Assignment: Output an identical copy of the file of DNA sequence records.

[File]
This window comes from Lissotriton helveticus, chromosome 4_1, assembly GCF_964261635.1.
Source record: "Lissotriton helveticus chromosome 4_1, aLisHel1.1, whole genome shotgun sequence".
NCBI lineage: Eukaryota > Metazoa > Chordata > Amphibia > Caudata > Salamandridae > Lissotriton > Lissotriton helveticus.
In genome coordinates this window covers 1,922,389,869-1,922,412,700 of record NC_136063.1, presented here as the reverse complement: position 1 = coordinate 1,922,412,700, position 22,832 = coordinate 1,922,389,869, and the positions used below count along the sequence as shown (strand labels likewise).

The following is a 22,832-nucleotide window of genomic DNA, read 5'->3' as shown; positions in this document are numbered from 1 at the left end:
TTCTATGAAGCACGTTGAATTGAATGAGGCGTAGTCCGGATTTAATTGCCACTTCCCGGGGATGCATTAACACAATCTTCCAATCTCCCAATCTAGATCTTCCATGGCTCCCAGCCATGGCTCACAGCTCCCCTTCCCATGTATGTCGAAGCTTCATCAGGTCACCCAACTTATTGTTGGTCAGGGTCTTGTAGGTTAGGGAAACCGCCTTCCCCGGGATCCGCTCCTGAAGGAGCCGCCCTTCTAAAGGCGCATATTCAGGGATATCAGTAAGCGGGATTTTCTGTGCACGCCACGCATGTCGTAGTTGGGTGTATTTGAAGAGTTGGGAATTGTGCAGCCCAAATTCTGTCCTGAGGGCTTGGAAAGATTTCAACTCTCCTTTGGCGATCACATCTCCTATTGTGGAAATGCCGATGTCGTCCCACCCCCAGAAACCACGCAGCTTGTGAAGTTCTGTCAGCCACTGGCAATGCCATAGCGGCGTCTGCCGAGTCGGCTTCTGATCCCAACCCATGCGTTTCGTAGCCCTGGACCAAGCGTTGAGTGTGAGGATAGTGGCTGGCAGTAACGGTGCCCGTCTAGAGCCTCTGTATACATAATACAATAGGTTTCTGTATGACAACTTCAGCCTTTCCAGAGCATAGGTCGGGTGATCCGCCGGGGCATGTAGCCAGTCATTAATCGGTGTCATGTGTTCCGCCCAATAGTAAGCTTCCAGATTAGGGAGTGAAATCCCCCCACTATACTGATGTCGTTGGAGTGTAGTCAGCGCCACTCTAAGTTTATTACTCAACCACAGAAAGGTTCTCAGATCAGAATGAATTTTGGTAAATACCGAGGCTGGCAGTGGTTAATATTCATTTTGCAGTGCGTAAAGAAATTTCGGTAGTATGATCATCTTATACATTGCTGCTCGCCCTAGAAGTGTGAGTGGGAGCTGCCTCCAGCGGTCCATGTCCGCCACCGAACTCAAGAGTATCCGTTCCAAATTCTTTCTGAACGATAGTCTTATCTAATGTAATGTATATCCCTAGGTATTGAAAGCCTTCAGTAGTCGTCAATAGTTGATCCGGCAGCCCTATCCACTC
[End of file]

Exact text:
This window comes from Lissotriton helveticus, chromosome 4_1, assembly GCF_964261635.1.
Source record: "Lissotriton helveticus chromosome 4_1, aLisHel1.1, whole genome shotgun sequence".
NCBI lineage: Eukaryota > Metazoa > Chordata > Amphibia > Caudata > Salamandridae > Lissotriton > Lissotriton helveticus.
In genome coordinates this window covers 1,922,389,869-1,922,412,700 of record NC_136063.1, presented here as the reverse complement: position 1 = coordinate 1,922,412,700, position 22,832 = coordinate 1,922,389,869, and the positions used below count along the sequence as shown (strand labels likewise).

The following is a 22,832-nucleotide window of genomic DNA, read 5'->3' as shown; positions in this document are numbered from 1 at the left end:
TTCTATGAAGCACGTTGAATTGAATGAGGCGTAGTCCGGATTTAATTGCCACTTCCCGGGGATGCATTAACACAATCTTCCAATCTCCCAATCTAGATCTTCCATGGCTCCCAGCCATGGCTCACAGCTCCCCTTCCCATGTATGTCGAAGCTTCATCAGGTCACCCAACTTATTGTTGGTCAGGGTCTTGTAGGTTAGGGAAACCGCCTTCCCCGGGATCCGCTCCTGAAGGAGCCGCCCTTCTAAAGGCGCATATTCAGGGATATCAGTAAGCGGGATTTTCTGTGCACGCCACGCATGTCGTAGTTGGGTGTATTTGAAGAGTTGGGAATTGTGCAGCCCAAATTCTGTCCTGAGGGCTTGGAAAGATTTCAACTCTCCTTTGGCGATCACATCTCCTATTGTGGAAATGCCGATGTCGTCCCACCCCCAGAAACCACGCAGCTTGTGAAGTTCTGTCAGCCACTGGCAATGCCATAGCGGCGTCTGCCGAGTCGGCTTCTGATCCCAACCCATGCGTTTCGTAGCCCTGGACCAAGCGTTGAGTGTGAGGATAGTGGCTGGCAGTAACGGTGCCCGTCTAGAGCCTCTGTATACATAATACAATAGGTTTCTGTATGACAACTTCAGCCTTTCCAGAGCATAGGTCGGGTGATCCGCCGGGGCATGTAGCCAGTCATTAATCGGTGTCATGTGTTCCGCCCAATAGTAAGCTTCCAGATTAGGGAGTGAAATCCCCCCACTATACTGATGTCGTTGGAGTGTAGTCAGCGCCACTCTAAGTTTATTACTCAACCACAGAAAGGTTCTCAGATCAGAATGAATTTTGGTAAATACCGAGGCTGGCAGTGGTTAATATTCATTTTGCAGTGCGTAAAGAAATTTCGGTAGTATGATCATCTTATACATTGCTGCTCGCCCTAGAAGTGTGAGTGGGAGCTGCCTCCAGCGGTCCATGTCCGCCACCGAACTCAAGAGTATCCGTTCCAAATTCTTTCTGAACGATAGTCTTATCTAATGTAATGTATATCCCTAGGTATTGAAAGCCTTCAGTAGTCGTCAATAGTTGATCCGGCAGCCCTATCCACTC